October 22, 2016


Does Rouhani want to scrap Iran's 5-year development plans? (Alireza Ramezani,  October 21, 2016, Al Monitor)

[M]any Iranian economists now believe that the era for such plans has ended and that governments instead need long-term strategic approaches toward growth and development.

"It is no longer the time of long-term comprehensive plans, which have concrete quantitative targets," leading economic newspaper Donya-e Eqtesad quoted Mousa Ghaninejad, a prominent economist in Tehran, as saying on Oct. 18. Ghaninejad believes that the current development plans, which he described as "useless," need to be replaced by "strategic road maps" that can depict clear frameworks for long-term financial, monetary and trade policies.

In this vein, Pedram Soltani, the deputy head of the Tehran Chamber of Commerce, also said there is a problem with the manner of planning in Iran, arguing that development plans have usually been the subject of radical change under various governments. "So far, administrations have used the development plans as an opportunity to make quick decisions without them needing to bargain with lawmakers. The parliament, on the other hand, has also seen the plans as an opportunity to keep administration officials committed to the laws they impose," Soltani said, as reported by the ISCA news website. Instead of preparing development plans, he noted, administrations have to follow a set of back-to-back strategies, so that governments will remain on the same track and avoid contradictory decisions. [...]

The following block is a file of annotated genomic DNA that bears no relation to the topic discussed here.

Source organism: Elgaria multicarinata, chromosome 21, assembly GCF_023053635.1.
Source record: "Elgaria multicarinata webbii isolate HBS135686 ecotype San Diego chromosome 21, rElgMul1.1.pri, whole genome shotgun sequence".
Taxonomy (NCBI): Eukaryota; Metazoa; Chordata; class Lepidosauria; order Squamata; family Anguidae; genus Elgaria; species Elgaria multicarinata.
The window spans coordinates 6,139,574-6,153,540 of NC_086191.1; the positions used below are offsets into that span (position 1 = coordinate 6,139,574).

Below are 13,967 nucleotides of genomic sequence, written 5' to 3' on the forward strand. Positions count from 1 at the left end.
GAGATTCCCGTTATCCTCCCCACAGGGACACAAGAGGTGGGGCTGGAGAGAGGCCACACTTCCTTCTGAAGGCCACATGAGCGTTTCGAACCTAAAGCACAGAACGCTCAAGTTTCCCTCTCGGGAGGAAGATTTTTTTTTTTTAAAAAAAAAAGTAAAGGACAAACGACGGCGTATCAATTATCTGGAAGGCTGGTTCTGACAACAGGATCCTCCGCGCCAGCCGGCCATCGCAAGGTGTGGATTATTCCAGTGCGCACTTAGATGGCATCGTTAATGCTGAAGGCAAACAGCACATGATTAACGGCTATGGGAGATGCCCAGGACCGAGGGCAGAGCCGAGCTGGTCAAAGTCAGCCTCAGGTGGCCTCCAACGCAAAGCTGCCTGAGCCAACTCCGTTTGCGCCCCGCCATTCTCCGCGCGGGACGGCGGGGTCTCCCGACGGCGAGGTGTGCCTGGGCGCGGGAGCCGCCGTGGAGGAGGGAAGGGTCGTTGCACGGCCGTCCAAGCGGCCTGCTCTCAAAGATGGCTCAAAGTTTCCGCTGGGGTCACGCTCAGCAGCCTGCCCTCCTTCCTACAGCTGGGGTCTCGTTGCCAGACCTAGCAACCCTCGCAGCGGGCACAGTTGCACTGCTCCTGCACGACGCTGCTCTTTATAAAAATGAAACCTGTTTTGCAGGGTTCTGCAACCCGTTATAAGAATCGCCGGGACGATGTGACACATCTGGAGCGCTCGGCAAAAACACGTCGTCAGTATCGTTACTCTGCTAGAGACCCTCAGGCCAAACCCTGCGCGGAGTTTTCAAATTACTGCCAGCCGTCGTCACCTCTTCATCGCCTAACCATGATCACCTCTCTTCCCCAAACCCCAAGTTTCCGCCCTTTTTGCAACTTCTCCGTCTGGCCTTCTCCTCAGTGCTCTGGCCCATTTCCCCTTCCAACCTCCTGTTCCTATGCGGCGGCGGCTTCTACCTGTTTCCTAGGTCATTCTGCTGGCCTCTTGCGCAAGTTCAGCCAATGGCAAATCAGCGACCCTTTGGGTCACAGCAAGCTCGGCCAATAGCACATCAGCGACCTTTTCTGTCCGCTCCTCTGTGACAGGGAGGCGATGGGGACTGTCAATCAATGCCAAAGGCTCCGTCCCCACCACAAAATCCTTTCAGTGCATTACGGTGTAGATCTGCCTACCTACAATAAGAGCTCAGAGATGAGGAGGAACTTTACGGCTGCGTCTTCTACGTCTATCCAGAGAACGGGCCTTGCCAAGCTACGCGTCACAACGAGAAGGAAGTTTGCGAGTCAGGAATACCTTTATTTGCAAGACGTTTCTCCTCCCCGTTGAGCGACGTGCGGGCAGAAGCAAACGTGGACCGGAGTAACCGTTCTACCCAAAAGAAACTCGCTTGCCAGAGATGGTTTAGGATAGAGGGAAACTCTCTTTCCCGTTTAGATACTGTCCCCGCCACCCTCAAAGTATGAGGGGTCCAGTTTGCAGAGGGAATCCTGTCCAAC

Despite the ongoing dispute over whether the sixth Five-Year Development Plan should include detailed economic policies, Rouhani has already signaled that he prefers strategies rather than quantitative targets. In his budget directive, the president urged the imposition of a budget-deficit cap, unification of foreign exchange rates, expansion of debt markets and avoidance of borrowing from the Central Bank as a solution to finance government development projects. These are all signs that there will be strategic reasoning behind the budgeting process, Ghaninejad noted. He added, "The time is now ripe for the government to propose a binding legal document that can replace the vain and costly five-year development plans."

Posted by at October 22, 2016 8:03 AM